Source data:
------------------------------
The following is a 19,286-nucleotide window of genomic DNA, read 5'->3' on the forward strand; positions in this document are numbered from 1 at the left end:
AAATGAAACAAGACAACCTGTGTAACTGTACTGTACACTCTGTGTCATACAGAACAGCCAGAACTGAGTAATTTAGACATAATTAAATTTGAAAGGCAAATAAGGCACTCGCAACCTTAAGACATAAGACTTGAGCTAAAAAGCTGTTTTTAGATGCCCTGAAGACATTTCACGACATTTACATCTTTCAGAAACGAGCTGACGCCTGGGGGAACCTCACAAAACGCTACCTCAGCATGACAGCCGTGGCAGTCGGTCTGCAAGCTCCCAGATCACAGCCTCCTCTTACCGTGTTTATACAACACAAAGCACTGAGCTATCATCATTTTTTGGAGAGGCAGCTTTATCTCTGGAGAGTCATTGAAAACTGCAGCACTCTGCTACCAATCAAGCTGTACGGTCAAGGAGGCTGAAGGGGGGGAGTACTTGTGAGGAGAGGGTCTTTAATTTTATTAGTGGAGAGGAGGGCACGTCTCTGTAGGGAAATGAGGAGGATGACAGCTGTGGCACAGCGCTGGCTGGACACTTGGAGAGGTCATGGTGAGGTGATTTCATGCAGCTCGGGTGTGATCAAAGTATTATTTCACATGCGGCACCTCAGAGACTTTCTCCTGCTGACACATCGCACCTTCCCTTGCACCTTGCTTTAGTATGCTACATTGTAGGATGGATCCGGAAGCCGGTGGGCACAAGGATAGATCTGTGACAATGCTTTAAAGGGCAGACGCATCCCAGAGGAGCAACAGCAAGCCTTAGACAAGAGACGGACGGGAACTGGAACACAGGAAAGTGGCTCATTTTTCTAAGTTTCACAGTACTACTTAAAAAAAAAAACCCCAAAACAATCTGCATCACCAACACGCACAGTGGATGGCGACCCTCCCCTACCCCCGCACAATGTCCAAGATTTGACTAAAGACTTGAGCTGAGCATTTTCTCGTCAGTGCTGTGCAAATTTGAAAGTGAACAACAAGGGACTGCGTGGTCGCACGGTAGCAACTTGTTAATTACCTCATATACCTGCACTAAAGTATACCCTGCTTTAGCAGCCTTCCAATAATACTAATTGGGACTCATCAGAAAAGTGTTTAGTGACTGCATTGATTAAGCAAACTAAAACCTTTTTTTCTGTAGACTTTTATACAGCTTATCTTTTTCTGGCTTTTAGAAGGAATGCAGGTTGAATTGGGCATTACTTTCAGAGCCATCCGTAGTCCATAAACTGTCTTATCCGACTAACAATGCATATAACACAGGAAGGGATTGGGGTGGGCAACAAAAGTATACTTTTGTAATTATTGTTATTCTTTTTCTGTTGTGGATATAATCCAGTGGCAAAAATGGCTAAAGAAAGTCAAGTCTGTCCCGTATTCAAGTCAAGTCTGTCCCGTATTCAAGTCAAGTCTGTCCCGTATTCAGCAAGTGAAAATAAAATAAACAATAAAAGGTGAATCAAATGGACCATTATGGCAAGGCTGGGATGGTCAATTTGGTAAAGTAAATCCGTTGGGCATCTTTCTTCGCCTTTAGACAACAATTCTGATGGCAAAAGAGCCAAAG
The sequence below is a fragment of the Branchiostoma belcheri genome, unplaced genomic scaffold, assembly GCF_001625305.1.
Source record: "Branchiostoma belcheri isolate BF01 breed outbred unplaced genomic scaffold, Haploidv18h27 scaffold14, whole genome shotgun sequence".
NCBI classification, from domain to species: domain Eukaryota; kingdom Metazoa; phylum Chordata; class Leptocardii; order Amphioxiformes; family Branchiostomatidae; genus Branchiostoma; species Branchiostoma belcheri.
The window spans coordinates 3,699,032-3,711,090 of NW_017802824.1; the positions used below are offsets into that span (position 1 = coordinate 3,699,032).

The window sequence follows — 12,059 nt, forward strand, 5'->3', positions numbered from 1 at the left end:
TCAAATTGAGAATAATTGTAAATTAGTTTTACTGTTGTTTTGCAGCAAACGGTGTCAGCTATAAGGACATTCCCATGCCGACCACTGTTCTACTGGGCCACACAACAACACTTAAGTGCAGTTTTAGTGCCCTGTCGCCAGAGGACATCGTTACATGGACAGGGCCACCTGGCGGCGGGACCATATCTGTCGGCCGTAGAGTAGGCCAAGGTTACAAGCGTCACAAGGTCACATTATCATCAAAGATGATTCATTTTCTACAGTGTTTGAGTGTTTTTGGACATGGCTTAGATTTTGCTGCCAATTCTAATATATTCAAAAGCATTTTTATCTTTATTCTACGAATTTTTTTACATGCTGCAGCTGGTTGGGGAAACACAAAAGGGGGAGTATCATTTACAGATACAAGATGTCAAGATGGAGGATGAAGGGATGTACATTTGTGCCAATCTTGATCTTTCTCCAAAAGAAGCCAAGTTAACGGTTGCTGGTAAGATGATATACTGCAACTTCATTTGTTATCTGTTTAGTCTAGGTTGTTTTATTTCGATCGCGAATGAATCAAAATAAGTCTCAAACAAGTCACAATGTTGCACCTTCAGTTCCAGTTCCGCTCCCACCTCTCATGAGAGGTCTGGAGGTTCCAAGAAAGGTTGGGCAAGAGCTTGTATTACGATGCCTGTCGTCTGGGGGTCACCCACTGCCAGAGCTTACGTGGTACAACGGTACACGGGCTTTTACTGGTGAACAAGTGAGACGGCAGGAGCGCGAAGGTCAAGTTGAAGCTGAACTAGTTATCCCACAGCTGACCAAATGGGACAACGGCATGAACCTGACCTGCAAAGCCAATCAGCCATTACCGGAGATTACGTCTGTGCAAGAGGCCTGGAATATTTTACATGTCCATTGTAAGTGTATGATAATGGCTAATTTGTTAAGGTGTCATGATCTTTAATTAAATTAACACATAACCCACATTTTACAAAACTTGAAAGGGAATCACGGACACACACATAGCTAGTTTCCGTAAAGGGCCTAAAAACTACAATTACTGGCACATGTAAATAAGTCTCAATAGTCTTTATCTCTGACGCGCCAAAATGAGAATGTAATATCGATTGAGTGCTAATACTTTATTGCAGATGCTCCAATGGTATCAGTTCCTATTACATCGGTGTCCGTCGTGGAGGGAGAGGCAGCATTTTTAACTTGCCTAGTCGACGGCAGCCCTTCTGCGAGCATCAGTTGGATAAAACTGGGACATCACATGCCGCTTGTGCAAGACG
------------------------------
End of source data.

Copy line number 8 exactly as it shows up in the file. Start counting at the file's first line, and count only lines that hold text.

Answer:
TCAAATTGAGAATAATTGTAAATTAGTTTTACTGTTGTTTTGCAGCAAACGGTGTCAGCTATAAGGACATTCCCATGCCGACCACTGTTCTACTGGGCCACACAACAACACTTAAGTGCAGTTTTAGTGCCCTGTCGCCAGAGGACATCGTTACATGGACAGGGCCACCTGGCGGCGGGACCATATCTGTCGGCCGTAGAGTAGGCCAAGGTTACAAGCGTCACAAGGTCACATTATCATCAAAGATGATTCATTTTCTACAGTGTTTGAGTGTTTTTGGACATGGCTTAGATTTTGCTGCCAATTCTAATATATTCAAAAGCATTTTTATCTTTATTCTACGAATTTTTTTACATGCTGCAGCTGGTTGGGGAAACACAAAAGGGGGAGTATCATTTACAGATACAAGATGTCAAGATGGAGGATGAAGGGATGTACATTTGTGCCAATCTTGATCTTTCTCCAAAAGAAGCCAAGTTAACGGTTGCTGGTAAGATGATATACTGCAACTTCATTTGTTATCTGTTTAGTCTAGGTTGTTTTATTTCGATCGCGAATGAATCAAAATAAGTCTCAAACAAGTCACAATGTTGCACCTTCAGTTCCAGTTCCGCTCCCACCTCTCATGAGAGGTCTGGAGGTTCCAAGAAAGGTTGGGCAAGAGCTTGTATTACGATGCCTGTCGTCTGGGGGTCACCCACTGCCAGAGCTTACGTGGTACAACGGTACACGGGCTTTTACTGGTGAACAAGTGAGACGGCAGGAGCGCGAAGGTCAAGTTGAAGCTGAACTAGTTATCCCACAGCTGACCAAATGGGACAACGGCATGAACCTGACCTGCAAAGCCAATCAGCCATTACCGGAGATTACGTCTGTGCAAGAGGCCTGGAATATTTTACATGTCCATTGTAAGTGTATGATAATGGCTAATTTGTTAAGGTGTCATGATCTTTAATTAAATTAACACATAACCCACATTTTACAAAACTTGAAAGGGAATCACGGACACACACATAGCTAGTTTCCGTAAAGGGCCTAAAAACTACAATTACTGGCACATGTAAATAAGTCTCAATAGTCTTTATCTCTGACGCGCCAAAATGAGAATGTAATATCGATTGAGTGCTAATACTTTATTGCAGATGCTCCAATGGTATCAGTTCCTATTACATCGGTGTCCGTCGTGGAGGGAGAGGCAGCATTTTTAACTTGCCTAGTCGACGGCAGCCCTTCTGCGAGCATCAGTTGGATAAAACTGGGACATCACATGCCGCTTGTGCAAGACG